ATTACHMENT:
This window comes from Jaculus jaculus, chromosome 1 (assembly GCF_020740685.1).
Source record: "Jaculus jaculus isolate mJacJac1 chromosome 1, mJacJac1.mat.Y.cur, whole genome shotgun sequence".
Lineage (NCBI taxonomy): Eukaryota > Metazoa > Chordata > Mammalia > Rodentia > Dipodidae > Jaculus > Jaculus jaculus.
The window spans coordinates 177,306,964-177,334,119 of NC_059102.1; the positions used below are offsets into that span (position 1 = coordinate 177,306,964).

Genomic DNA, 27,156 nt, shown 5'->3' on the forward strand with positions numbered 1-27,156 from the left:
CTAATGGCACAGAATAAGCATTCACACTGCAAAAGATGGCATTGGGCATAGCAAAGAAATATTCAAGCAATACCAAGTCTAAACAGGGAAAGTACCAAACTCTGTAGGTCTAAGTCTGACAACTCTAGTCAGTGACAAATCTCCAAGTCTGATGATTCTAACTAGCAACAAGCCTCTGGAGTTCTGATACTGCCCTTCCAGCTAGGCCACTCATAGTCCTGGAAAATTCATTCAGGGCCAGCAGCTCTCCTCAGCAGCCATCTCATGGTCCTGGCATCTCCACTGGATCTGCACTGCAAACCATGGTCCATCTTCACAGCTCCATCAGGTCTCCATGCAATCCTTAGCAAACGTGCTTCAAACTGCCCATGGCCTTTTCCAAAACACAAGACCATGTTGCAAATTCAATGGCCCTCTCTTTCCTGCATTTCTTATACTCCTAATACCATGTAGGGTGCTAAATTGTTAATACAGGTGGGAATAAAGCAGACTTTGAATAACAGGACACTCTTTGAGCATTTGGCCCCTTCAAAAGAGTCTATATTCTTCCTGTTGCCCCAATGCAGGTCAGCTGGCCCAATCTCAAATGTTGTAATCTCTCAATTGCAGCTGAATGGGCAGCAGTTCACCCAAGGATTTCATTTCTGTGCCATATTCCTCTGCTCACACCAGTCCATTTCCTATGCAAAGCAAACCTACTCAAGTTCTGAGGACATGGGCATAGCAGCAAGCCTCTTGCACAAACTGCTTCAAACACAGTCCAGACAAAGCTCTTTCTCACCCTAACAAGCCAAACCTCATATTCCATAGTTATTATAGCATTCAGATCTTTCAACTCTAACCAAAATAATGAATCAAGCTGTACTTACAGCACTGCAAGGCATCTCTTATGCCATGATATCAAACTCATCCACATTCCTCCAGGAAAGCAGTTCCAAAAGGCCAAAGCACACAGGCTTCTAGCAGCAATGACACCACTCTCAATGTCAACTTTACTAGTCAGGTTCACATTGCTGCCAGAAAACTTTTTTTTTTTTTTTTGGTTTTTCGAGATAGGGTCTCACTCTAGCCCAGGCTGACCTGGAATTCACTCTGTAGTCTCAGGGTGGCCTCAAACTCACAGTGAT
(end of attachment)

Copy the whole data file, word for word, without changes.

This window comes from Jaculus jaculus, chromosome 1 (assembly GCF_020740685.1).
Source record: "Jaculus jaculus isolate mJacJac1 chromosome 1, mJacJac1.mat.Y.cur, whole genome shotgun sequence".
Lineage (NCBI taxonomy): Eukaryota > Metazoa > Chordata > Mammalia > Rodentia > Dipodidae > Jaculus > Jaculus jaculus.
The window spans coordinates 177,306,964-177,334,119 of NC_059102.1; the positions used below are offsets into that span (position 1 = coordinate 177,306,964).

Genomic DNA, 27,156 nt, shown 5'->3' on the forward strand with positions numbered 1-27,156 from the left:
CTAATGGCACAGAATAAGCATTCACACTGCAAAAGATGGCATTGGGCATAGCAAAGAAATATTCAAGCAATACCAAGTCTAAACAGGGAAAGTACCAAACTCTGTAGGTCTAAGTCTGACAACTCTAGTCAGTGACAAATCTCCAAGTCTGATGATTCTAACTAGCAACAAGCCTCTGGAGTTCTGATACTGCCCTTCCAGCTAGGCCACTCATAGTCCTGGAAAATTCATTCAGGGCCAGCAGCTCTCCTCAGCAGCCATCTCATGGTCCTGGCATCTCCACTGGATCTGCACTGCAAACCATGGTCCATCTTCACAGCTCCATCAGGTCTCCATGCAATCCTTAGCAAACGTGCTTCAAACTGCCCATGGCCTTTTCCAAAACACAAGACCATGTTGCAAATTCAATGGCCCTCTCTTTCCTGCATTTCTTATACTCCTAATACCATGTAGGGTGCTAAATTGTTAATACAGGTGGGAATAAAGCAGACTTTGAATAACAGGACACTCTTTGAGCATTTGGCCCCTTCAAAAGAGTCTATATTCTTCCTGTTGCCCCAATGCAGGTCAGCTGGCCCAATCTCAAATGTTGTAATCTCTCAATTGCAGCTGAATGGGCAGCAGTTCACCCAAGGATTTCATTTCTGTGCCATATTCCTCTGCTCACACCAGTCCATTTCCTATGCAAAGCAAACCTACTCAAGTTCTGAGGACATGGGCATAGCAGCAAGCCTCTTGCACAAACTGCTTCAAACACAGTCCAGACAAAGCTCTTTCTCACCCTAACAAGCCAAACCTCATATTCCATAGTTATTATAGCATTCAGATCTTTCAACTCTAACCAAAATAATGAATCAAGCTGTACTTACAGCACTGCAAGGCATCTCTTATGCCATGATATCAAACTCATCCACATTCCTCCAGGAAAGCAGTTCCAAAAGGCCAAAGCACACAGGCTTCTAGCAGCAATGACACCACTCTCAATGTCAACTTTACTAGTCAGGTTCACATTGCTGCCAGAAAACTTTTTTTTTTTTTTTTGGTTTTTCGAGATAGGGTCTCACTCTAGCCCAGGCTGACCTGGAATTCACTCTGTAGTCTCAGGGTGGCCTCAAACTCACAGTGAT